In a study that was published in Psychiatry Research, researchers discovered that low to moderate amounts of stress can foster resilience in people and lower their risk of mental health disorders including depression and antisocial behaviour.
Stress from preparing for a major meeting at work, studying for an exam, or working longer hours to finish a deal can all help you grow as a person.
Low to moderate levels of stress can also assist people manage difficult situations in the future.
For instance, a writer’s style may change after being rejected by a publisher. Additionally, getting fired might make someone reevaluate their skills and decide whether to pursue new opportunities or stick with what they know best.
“If you’re in an environment where you have some level of stress, you may develop coping mechanisms that will allow you to become a more efficient and effective work and organize yourself in a way that will help you perform,” said Assaf Oshri, lead author of the study and an associate professor in the College of Family and Consumer Sciences. “It’s like when you keep doing something hard and get a little callous on your skin,” continued Oshri, who also directs the UGA Youth Development Institute. “You trigger your skin to adapt to this pressure you are applying to it. But if you do too much, you’re going to cut your skin.”
However, there is a fine line between healthy stress and excessive stress.
The Human Connectome Project‘s data was used by the researchers. A questionnaire that is frequently used in research to gauge how chaotic and stressful people find their life was used to collect data from more than 1,200 young adults who reported their perceived stress levels for the current study.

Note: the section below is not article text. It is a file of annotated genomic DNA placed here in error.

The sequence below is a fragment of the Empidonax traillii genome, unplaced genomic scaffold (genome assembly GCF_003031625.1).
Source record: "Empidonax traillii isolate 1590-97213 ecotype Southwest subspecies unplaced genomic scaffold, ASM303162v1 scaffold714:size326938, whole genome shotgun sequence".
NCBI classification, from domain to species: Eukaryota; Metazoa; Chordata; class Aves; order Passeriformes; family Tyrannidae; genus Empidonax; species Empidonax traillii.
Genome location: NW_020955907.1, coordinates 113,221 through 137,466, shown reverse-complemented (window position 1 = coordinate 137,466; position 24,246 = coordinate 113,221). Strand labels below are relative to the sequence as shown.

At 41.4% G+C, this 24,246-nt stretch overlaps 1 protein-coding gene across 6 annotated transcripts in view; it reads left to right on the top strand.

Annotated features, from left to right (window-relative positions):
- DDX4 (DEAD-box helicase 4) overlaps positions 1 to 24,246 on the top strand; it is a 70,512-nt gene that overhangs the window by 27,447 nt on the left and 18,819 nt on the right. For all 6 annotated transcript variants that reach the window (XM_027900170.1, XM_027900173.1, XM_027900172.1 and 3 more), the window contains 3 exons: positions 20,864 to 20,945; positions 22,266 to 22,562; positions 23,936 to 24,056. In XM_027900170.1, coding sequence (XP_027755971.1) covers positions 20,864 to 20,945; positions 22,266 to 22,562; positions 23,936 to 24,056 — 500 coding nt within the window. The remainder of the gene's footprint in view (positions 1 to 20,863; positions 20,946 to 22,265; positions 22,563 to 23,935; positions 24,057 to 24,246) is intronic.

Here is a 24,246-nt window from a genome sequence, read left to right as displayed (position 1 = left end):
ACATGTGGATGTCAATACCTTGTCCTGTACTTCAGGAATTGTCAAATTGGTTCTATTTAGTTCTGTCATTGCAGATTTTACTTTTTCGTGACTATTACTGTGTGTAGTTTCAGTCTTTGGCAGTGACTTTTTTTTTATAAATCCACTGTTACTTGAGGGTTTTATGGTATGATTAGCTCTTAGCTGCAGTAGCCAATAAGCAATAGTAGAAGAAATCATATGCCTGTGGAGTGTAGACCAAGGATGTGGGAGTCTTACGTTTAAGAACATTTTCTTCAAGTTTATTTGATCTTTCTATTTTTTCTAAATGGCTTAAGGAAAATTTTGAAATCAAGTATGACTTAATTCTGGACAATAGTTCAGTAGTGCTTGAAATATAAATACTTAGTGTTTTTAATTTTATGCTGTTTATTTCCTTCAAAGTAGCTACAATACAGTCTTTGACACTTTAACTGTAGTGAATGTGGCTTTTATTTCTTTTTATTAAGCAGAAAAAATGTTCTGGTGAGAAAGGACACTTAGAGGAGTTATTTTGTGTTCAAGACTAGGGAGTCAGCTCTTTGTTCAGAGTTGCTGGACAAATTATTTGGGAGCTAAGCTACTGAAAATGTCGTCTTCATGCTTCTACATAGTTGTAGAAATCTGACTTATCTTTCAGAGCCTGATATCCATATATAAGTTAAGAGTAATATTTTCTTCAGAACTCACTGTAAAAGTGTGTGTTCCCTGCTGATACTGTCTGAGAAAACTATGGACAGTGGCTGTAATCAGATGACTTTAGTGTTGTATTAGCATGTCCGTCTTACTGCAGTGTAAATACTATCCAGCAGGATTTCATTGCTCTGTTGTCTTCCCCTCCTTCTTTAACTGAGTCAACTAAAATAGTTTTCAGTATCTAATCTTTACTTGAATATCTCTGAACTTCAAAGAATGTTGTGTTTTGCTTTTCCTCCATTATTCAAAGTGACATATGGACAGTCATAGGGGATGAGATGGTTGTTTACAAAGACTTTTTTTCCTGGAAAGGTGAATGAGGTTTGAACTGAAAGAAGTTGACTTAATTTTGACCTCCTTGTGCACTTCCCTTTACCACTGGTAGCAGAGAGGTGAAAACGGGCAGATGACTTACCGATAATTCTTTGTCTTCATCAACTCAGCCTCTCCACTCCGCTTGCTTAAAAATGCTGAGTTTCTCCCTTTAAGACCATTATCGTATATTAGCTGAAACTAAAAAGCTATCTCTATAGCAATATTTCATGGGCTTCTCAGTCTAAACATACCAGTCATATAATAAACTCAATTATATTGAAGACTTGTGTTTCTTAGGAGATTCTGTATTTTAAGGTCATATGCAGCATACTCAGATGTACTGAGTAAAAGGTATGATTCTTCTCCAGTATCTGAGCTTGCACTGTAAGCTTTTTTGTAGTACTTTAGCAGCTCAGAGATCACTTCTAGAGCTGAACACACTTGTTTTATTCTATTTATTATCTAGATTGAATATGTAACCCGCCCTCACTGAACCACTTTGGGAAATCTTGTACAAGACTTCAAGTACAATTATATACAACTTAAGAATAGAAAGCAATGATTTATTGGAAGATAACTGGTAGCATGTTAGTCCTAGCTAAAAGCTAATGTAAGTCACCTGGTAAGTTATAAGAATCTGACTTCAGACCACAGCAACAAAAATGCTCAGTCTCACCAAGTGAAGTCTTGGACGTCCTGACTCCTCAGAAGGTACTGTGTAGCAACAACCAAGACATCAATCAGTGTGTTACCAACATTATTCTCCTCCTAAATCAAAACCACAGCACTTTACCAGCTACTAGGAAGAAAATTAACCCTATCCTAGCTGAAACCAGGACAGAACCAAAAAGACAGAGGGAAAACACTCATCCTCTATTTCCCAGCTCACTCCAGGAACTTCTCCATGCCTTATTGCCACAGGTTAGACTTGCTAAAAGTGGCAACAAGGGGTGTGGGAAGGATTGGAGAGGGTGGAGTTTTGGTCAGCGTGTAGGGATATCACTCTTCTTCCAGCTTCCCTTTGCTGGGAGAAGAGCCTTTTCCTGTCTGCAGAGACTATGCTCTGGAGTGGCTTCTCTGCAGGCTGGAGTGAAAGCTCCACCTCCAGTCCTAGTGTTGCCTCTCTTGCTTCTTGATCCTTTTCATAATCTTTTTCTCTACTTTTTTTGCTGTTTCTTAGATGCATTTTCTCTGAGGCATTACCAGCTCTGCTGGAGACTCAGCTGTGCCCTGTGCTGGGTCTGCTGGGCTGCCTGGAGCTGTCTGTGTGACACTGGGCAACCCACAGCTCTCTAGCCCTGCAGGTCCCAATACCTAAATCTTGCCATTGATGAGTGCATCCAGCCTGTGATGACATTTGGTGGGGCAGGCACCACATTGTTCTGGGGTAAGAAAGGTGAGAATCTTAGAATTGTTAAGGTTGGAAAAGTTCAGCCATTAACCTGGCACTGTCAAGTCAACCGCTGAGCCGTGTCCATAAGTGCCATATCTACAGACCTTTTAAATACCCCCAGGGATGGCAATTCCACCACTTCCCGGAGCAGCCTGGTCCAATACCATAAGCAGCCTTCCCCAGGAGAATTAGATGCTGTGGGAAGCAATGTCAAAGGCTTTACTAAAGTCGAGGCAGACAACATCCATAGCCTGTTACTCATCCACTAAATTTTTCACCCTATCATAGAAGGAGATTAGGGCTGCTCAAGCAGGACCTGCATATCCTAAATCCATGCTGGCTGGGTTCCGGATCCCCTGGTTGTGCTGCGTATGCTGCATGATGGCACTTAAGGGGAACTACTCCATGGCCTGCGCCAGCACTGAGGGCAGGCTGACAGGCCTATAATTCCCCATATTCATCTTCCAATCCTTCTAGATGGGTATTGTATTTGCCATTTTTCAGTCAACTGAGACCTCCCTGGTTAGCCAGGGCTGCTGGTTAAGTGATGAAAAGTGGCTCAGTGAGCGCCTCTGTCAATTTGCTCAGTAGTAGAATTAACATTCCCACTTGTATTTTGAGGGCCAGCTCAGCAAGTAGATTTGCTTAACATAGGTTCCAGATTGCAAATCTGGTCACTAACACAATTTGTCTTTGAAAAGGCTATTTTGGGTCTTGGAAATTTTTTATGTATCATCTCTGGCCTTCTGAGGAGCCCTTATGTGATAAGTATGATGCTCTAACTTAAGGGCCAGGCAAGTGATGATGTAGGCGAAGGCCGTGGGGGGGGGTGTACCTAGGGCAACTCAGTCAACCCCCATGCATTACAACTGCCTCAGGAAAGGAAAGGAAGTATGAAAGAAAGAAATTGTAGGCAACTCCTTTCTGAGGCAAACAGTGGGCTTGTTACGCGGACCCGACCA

In response to questions like “How often have you felt unhappy because of something that happened unexpectedly in the previous month,” participants indicated how frequently they had various thoughts or feelings. and “How frequently in the past month did you feel like you couldn’t keep up with everything you had to do?”
Then, tests were used to evaluate their neurocognitive abilities, including measures of working memory, processing speed, picture sequence memory, attention, the capacity to suppress instinctive reactions to visual stimuli, cognitive flexibility, or the capacity to switch between tasks, and cognitive flexibility. In addition to other behavioural and emotional issues, the participants’ responses to several measures of anxiety, attention issues, and aggression were compared to the researchers’ findings.
According to the investigation, low to moderate levels of stress were psychologically advantageous and may even serve as a preventative measure for the onset of mental health symptoms.
“Most of us have some adverse experiences that make us stronger,” Oshri said. “There are specific experiences that can help you evolve or develop skills that will prepare you for the future.”
So each person has a different level of tolerance for stress and adversity. How successfully people handle obstacles depends on a variety of factors, including their age, genetic factors, and the support of a society.
Oshri cautions that although little stress might be beneficial for cognition, sustained excessive levels of stress can be extremely harmful to the body and mind.
“At a certain point, stress becomes toxic,” he said. “Chronic stress, like the stress that comes from living in abject poverty or being abused, can have very bad health and psychological consequences. It affects everything from your immune system to emotional regulation, to brain functioning. Not all stress is good stress.”